In a nod to World Wellbeing Day [this week], our office and accounts manager talks about how she relaxes and keeps her mental health in check…and some of her methods may surprise you.
People are often surprised when I tell them I work in finance, I’m probably not what you’d consider a ‘normal’ accountant. That’s because outside of work I dabble in meditation, Reiki and various forms of spiritualism.
I started working at Active Profile as accounts and office manager in May this year and my colleagues got the first glimpse of my hippy side when I drove to Stonehenge for Summer Solstice after work… and was back in the office the next day! That’s why I love working at Active Profile, I’m able to work flexibly and be myself - I’m not shut up in a room crunching numbers and I get to be part of the whole team.
Hypnotherapy – it’s not just doing the funky chicken
I recently signed up to do a course in hypnotherapy. Not the Derren Brown, make people think they’re a funky chicken on stage type hypnosis, more the, help people overcome fears, phobias, addictions, and anxiety type. I recently attended the first lesson and the first questions we were asked were: What is relaxation? How do you relax?
There were lots of answers; some people went for a run, walked their dog, read a good book or simply watched TV. In fact, one person even felt like going to work was relaxing to get away from the kids! But with most of these methods, it was clear that people very rarely relaxed both their body and mind. To be truly relaxed in both body and mind is quite a rare occurrence in today’s modern world. Perhaps we’ll sit on the sofa and watch TV thinking this is switching off, but even in this state our muscles are still working, and our minds are still ticking away.
The secret to total relaxation
We moved on to learn about the progressive muscle relaxation (PMR) technique, devised by Edmund Jacobson in the 1930s. He theorised that clearing the mind comes naturally as a result of physical relaxation. The technique itself isn’t difficult and doesn’t require any kind of training – it’s something anyone can try themselves. You can give it a Google but the basic premise is this:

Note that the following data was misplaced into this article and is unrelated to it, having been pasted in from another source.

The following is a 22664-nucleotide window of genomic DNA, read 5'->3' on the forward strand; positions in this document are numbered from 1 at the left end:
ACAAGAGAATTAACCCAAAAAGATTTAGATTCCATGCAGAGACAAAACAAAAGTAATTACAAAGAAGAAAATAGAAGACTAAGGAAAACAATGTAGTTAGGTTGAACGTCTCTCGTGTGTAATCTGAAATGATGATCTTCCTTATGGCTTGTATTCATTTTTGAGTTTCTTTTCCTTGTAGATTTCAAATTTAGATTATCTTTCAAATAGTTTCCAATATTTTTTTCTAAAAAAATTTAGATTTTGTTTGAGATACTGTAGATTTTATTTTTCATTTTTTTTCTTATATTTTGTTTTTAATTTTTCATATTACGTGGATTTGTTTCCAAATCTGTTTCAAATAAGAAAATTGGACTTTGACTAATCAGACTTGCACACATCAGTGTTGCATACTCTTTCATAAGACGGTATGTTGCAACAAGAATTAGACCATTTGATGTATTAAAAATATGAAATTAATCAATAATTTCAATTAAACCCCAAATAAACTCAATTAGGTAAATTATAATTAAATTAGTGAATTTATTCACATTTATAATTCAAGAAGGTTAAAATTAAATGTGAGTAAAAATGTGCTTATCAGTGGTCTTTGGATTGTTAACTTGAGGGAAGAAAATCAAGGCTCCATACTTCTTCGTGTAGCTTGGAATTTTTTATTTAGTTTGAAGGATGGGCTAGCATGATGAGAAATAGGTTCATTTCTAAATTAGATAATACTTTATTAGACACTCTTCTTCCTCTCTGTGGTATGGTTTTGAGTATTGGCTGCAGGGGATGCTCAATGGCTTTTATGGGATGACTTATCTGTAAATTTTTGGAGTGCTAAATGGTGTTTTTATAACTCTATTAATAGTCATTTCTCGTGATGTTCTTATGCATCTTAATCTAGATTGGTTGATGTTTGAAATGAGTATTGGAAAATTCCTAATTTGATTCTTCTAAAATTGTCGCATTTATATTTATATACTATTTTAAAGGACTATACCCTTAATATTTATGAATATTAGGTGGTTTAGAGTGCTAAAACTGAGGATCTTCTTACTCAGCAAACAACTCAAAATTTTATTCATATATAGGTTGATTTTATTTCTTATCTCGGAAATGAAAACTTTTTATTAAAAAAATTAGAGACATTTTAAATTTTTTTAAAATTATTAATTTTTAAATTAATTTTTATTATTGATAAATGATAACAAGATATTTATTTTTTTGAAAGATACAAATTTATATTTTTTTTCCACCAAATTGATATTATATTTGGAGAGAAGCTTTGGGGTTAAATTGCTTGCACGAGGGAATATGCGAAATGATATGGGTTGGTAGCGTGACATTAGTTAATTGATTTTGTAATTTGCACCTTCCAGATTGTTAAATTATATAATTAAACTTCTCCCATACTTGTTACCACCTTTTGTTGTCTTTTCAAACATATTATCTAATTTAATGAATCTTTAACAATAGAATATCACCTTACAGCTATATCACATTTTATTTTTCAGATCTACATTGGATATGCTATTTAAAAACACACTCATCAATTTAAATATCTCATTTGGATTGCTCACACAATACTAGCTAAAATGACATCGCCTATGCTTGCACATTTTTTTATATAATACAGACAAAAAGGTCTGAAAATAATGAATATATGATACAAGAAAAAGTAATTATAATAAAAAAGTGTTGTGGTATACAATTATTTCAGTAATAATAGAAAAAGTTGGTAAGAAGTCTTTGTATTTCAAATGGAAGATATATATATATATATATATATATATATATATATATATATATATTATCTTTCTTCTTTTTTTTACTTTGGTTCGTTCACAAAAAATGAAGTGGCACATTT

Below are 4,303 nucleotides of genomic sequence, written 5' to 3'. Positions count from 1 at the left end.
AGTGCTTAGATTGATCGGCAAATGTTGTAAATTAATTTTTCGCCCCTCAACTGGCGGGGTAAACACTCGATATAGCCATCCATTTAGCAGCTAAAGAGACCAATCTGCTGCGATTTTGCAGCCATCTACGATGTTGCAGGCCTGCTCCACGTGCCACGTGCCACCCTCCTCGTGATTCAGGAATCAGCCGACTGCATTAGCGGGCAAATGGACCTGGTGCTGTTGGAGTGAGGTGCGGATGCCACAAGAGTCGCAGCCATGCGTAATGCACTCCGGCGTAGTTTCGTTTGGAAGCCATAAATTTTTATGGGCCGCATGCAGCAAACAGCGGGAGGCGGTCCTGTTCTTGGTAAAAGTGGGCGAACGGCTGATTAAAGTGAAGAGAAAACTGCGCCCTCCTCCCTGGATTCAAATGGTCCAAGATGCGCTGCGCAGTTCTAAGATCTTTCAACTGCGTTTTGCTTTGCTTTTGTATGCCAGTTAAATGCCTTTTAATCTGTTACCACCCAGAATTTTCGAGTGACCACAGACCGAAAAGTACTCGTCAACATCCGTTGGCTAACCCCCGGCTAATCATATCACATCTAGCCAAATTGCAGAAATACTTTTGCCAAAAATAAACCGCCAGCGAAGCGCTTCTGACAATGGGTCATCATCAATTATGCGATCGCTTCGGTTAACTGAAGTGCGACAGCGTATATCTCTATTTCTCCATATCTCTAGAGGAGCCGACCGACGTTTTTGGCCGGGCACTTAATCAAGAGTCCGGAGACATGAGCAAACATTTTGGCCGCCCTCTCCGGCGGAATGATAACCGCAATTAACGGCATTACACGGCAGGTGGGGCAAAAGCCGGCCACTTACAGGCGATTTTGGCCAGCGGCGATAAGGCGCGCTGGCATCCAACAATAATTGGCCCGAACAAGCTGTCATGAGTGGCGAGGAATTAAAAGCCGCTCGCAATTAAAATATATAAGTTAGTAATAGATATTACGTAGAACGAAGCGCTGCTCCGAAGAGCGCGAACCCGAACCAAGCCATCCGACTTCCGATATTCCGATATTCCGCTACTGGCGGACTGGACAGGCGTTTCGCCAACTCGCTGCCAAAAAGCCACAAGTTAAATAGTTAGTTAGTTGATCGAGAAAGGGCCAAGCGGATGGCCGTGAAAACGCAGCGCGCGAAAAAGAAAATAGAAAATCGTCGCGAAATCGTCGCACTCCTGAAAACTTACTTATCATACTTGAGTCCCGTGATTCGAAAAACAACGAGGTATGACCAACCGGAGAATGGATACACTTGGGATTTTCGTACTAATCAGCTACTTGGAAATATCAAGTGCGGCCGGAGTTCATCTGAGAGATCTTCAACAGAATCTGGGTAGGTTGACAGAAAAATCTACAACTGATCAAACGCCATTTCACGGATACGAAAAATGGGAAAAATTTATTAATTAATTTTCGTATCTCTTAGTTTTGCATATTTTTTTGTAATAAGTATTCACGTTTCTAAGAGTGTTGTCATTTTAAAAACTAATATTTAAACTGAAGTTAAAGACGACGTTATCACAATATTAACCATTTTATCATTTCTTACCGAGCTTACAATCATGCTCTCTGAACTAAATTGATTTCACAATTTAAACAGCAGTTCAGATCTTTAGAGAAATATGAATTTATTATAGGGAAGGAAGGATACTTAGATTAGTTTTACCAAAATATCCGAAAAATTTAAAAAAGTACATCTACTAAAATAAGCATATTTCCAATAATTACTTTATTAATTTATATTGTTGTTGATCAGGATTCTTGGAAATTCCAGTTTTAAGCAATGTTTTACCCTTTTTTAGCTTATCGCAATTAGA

- Focus on a muscle group, for example your thighs
- Inhale and tense the muscle and keep it tensed for 5-10 seconds
- While exhaling, completely relax the muscle
- Take a moment noticing the changes you feel and then move on to the next muscle group
It’s best to start either at your feet or your head and work up or down the body systemically. By tensing and relaxing the muscles, you’re showing the brain the difference between being switched ‘on’ or ‘off’. The PMR technique has been effective in controlling stress, anxiety and insomnia, in some cases it has even helped in relieving pain, especially things like tension headaches.
For me personally, I still love a long walk with my dog to take me away from everyday stresses, but I don’t think we can ignore the link between body and mind. It makes sense then, that to relax one, helps to relax the other. If you’ve tried meditation and found it hard to keep a relaxed mind, perhaps it will be easier to obtain with a relaxed body - it’s at least worth a go!
We’re going to be tweeting all about what makes us feel relaxed this week – so keep an eye out on our social channels, you never know, you may learn something!